Learn more about the background of this speech here.

This talk was given at a local TEDx event, produced independently of the TED Conferences. Andrew and his wife, Gabriella, are the creators of “hOMe”, the 207 SF (+110 SF in lofts) modern tiny house on wheels. They live and work in hOMe full time, off grid, and debt free. With the extra time and money that they have they travel and enjoy time together as a family.

Watch the video below.

hOMe Construction Plans

thb_plans_homepageHello all you wonderful TinyHouseBlog.com readers! Andrew and Gabriella Morrison here from TinyHouseBuild.com with the announcement that our hOMe construction plans are finalized and available. They have been meticulously edited by an architect, a designer, and also engineered/stamped by a veteran structural engineer.

If you’ve been looking for a tiny house that allows you to live without compromise and that offers a full sized kitchen with full appliances, comfortable stairs to the master bedroom, furniture that works double duty as storage, space for a home office for two, a guest bedroom/TV lounge, a bathroom with a regular sized sink, shower, and toilet, a loft with comfortable head room, and a clean, modern aesthetic, then hOMe may be just what you’ve been waiting for.
There are 4 plans packages available ranging from the Total Package (Printed Plans with free shipping and handling globally, the Digital Plans, fully editable SketchUp plans, materials list, and a how to read plans short video) to the Digital Package, to Just Digital Plans, and finally to Just SketchUp Plans.
To visit the plans site, please click HERE.
To visit the photo gallery, please click HERE.
To view a detailed video tour of hOMe, please click HERE.

Straw bale Workshop Day 7

Day seven started out earlier than usual as we were ending the day a little earlier and we were loosing a couple of people who had to head home because of distance and work. We were still very much behind schedule. With Andrew being ill much of the week we had not completed as much as we needed to and we wanted to at least get a start on the plastering.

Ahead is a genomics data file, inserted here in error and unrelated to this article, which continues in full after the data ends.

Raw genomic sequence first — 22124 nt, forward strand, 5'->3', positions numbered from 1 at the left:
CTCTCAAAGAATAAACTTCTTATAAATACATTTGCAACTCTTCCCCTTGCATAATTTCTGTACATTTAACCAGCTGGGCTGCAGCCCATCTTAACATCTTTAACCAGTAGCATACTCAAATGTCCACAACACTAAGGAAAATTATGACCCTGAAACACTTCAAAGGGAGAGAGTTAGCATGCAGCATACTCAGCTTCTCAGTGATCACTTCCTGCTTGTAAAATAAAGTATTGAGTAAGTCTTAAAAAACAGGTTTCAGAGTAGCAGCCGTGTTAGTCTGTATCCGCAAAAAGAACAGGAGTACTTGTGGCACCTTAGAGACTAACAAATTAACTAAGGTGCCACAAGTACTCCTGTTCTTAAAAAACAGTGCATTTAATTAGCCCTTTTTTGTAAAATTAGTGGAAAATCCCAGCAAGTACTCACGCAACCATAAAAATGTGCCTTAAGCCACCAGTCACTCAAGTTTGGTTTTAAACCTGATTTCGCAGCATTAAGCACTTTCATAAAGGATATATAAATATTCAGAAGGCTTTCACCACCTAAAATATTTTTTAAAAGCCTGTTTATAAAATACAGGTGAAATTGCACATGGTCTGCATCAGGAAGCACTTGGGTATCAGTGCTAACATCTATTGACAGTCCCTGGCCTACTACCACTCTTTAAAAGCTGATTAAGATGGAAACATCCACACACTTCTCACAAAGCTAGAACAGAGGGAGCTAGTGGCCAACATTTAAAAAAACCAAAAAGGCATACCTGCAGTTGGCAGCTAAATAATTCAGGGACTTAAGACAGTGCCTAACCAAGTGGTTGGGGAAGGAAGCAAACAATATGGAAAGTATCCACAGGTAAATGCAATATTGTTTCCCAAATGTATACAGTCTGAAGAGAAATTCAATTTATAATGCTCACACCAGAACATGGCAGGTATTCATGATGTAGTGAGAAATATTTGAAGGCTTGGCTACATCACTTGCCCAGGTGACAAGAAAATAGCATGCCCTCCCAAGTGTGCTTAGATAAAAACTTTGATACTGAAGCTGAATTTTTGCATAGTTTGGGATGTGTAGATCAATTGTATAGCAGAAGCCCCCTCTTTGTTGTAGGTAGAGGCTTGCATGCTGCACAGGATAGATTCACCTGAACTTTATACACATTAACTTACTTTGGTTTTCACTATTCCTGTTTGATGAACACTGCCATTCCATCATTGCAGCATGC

We spent all morning doing finishing work around the windows. Curving them gently in, stretching the mesh and making sure they were tight enough to accept the plaster. There was still electrical work to complete. Niches to cut out, special mesh to put on all exposed wood, etc. We kept very busy.

Andrew chainsaw

Andrew putting on a new chainsaw blade to cut the other two niches

After lunch it was time to mix the first coat of plaster. This is a process in itself as you have to get it just right and it needs to mix for 20 minutes per batch. Once we had a batch ready Andrew demonstrated the technique for holding and applying it to the wall. It is much heavier and more difficult than you might think. Many of us decided that if we were building our out straw bale homes that we would seriously consider hiring this part out to the professionals.

We only succeeded in covering most of one wall and it was time to clean up and say our goodbyes. After a week together sharing in this experience you make many good friends and though we are spread out from the east coast to all the way down under in Australia many of us will keep in contact and share the straw bale projects that are planned to be built by members of the workshop. If you have interest in straw bale construction, I would highly recommend this hands on experience with Andrew Morrison if you are able. Visit strawbale.com.

Thanks to Andrew Morrison and our hosts at Common Kettle Farm for a fine week of learning, good food, new friends and experiences.